The History of The Albums – n°357
[I also invite you to read my previous review on the album Da Capo de Love (1966), in order to better understand their beginning and this one]. Sometimes you shouldn't trust appearances, especially when they are deceiving. As its name suggests, Forever Changes changed the history of music forever, as a major element of the musical revolution, however it must be understood that this masterpiece was a huge commercial failure when it was released in 1967. Love is about love, but mostly about failure and breakup. Love sounds like the perfect band for the summer of 1967, but it's mostly its dramatic vision. Before Forever Changes was revered for its true value, it had all the makings of a curse. In fact, the failure of this one is the trigger of the end of the band, at least of the original line-up, since only its leader Arthur Lee will continue until 1975, what for finally. Instead, Arthur Lee will continue his descent into hell, ending very quickly in oblivion. At least that's what we thought. Certainly, Love never really knew success, even with its singles, it was above all a misunderstood, innovative, wild, exotic group for which only an underground public was ready to welcome them as it should. Not to mention the fierce competition, the fact that Love didn't like to leave the Californian scene for tours and finally that the band was multi-racial, a real brake in this sad context of the time. However if the life of all the members of Love changed after this album, Forever Changes directly marked the blow with more prominent artists like Pink Floyd, Traffic or Robert Plant of Led Zeppelin. But it is especially later towards the years 80/90 that the artists of the second psychedelic wave (and to the dela) will dig up Forever Changes like a relic absolutely vital to their development and their inspirations. Some examples? Let's just say: The Flaming Lips, XTC , Panda Bear, Primal Scream, The Jesus and Mary Chain, Yo La Tengo, Bob Mould, Belle and Sebastian or The Stone Roses. So history has done things right. It's not a coincidence either if today Forever Changes is an indispensable piece of a Top Album.
Recorded over 8 sessions from June to September, then released in November 1967, Forever Changes is like a crossroads, perfectly embodying the perfect combination of all the Psychedelic sub-styles to widen the choices of the possible. It is also the symbol of the end of the Summer Of Love and more globally of the counter culture phenomenon. To understand it, we have to go back a bit. Love has just released 2 albums in 1966, the first eponymous as an aperitif, the second Da Capo as a main course. So we have to see Forever Changes as the dessert that ends the meal in beauty. At the beginning of 1967, the Californian group had difficulty to increase its success. Its leader Arthur Lee hated traveling and therefore touring, which limited the band to playing in Los Angeles. The whole band stayed at The Castle, their common temple (home), consuming hallucinogenic drugs until they lost their minds. The first tensions started to arise in the band, notably the competition between the 2 songwriters Bryan MacLean and Arthur Lee. The latter is touched by a depression more and more significant, and exerts an almost dictatorial authority on the rest of the group. To crown it all, Love can't get rid of the shadow of the Doors, also signed in the same label Elektra. In this increasingly uncontrollable chaos, Forever Changes never came close to seeing the light of day, saved in extremis by producer Bruce Botnick who took things in hand.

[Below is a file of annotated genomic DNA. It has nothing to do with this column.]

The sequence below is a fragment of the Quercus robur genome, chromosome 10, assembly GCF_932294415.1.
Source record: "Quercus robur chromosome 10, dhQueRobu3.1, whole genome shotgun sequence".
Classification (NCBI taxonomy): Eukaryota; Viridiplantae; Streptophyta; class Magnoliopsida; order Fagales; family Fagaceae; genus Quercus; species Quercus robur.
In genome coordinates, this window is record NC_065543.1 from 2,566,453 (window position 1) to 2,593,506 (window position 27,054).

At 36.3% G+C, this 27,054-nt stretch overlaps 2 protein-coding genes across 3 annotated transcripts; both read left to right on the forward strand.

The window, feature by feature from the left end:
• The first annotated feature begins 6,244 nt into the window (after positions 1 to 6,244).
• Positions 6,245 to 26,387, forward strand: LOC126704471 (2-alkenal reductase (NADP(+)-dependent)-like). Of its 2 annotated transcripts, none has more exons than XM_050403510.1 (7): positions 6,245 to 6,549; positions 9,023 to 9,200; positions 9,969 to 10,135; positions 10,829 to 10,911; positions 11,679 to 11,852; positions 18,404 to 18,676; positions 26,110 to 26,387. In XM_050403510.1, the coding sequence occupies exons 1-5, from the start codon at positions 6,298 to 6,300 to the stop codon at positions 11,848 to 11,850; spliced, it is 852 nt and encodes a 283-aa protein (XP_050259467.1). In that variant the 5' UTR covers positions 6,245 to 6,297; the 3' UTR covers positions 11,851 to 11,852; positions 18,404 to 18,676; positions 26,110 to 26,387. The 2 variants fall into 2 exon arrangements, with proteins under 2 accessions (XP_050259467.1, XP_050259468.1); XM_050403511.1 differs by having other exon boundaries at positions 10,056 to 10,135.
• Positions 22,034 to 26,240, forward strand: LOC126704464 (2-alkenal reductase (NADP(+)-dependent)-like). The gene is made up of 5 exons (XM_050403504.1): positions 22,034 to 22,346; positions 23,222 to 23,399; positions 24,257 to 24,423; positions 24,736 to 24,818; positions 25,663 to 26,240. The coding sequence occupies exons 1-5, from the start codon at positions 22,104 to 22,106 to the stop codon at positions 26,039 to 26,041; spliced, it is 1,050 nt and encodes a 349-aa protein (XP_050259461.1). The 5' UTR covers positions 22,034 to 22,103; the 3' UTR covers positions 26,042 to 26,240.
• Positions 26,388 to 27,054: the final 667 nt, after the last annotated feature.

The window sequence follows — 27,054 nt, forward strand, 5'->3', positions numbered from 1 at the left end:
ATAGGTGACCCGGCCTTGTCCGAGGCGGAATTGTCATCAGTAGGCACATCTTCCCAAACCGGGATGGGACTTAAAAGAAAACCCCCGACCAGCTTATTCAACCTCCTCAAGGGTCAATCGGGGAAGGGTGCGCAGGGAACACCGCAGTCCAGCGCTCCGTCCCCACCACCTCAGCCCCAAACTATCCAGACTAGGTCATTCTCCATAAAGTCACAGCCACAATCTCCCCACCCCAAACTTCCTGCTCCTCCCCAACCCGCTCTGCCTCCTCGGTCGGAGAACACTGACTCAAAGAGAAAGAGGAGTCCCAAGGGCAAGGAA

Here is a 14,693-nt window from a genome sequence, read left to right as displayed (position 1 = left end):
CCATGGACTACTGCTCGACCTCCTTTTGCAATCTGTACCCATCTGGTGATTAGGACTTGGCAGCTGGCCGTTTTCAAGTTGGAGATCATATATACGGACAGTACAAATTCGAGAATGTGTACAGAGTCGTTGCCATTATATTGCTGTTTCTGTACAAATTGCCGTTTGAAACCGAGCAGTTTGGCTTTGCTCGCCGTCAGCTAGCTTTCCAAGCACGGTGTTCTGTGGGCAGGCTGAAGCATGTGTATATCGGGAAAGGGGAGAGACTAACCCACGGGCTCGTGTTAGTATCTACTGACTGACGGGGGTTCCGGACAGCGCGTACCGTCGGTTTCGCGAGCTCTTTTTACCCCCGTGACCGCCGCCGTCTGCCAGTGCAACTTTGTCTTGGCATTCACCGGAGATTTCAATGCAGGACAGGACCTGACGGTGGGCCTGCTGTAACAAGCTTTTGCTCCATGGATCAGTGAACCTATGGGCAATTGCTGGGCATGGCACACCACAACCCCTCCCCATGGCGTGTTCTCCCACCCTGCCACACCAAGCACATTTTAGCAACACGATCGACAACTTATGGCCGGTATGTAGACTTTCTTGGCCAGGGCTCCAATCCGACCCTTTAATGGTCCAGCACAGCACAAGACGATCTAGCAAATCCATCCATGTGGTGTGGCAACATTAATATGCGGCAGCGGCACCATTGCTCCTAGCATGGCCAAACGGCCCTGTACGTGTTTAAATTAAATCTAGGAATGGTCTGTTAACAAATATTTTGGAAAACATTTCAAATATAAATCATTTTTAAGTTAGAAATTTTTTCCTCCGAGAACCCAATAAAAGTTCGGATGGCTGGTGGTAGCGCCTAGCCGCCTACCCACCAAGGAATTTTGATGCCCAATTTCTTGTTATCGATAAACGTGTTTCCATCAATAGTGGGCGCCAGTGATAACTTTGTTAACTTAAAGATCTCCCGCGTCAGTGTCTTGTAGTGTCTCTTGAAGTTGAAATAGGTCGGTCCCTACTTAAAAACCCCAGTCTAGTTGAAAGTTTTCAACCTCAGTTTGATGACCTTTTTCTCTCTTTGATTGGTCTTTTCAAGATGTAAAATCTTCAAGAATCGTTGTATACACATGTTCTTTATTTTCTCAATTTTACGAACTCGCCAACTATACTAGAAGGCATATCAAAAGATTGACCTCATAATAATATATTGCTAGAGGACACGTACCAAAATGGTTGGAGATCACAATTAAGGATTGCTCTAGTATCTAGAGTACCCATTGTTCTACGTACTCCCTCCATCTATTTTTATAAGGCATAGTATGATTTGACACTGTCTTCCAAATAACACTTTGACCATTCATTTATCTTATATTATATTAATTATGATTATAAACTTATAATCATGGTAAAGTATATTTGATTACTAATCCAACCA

On Forever Changes, Love relies on its personal signature to refine it as much as possible, from the orchestration to the writing. The band will then move towards a warmer sound and leave behind the brutality of garage rock and improvisations. Besides, never a Folk album had sounded so orchestral until now. For our greatest happiness, the tensions of the group evaporate the time of the album as if the alchemy and the musical passion returned to the foreground. To fill the financial and material means to bring Elektra, absolutely derisory compared to the means of Stange Days of the Doors, Arthur Lee is going to engage of him even the arranger David Angel, additional musicians, particularly prestigious of sessions as Carol Kaye and also members of the Wrecking Crew as Hal Blaine, Billy Strange and Don Randi. There is even a legend that Neil Young would have participated in one way or another to the album, but he always denied it. While all the musical ingredients are present to offer a magnificent work, the themes mainly directed by Lee are just as essential. Not only has Love's leader turned a corner in his poetry, but his sanity at the time has allowed him to shine brightly. Forever Changes takes on the effervescence of the Summer Of Love and the counter culture, to deliver a more anxious version. We can also perceive a very intimate self-portrait of Arthur Lee who gives himself up on his torments. We are far from the veneration of the hippie movement, the Flower Pop, the goods or even the consumption of LSD, but rather a kind of alarming satire which aims at foreseeing the butterfly effect of this phenomenon.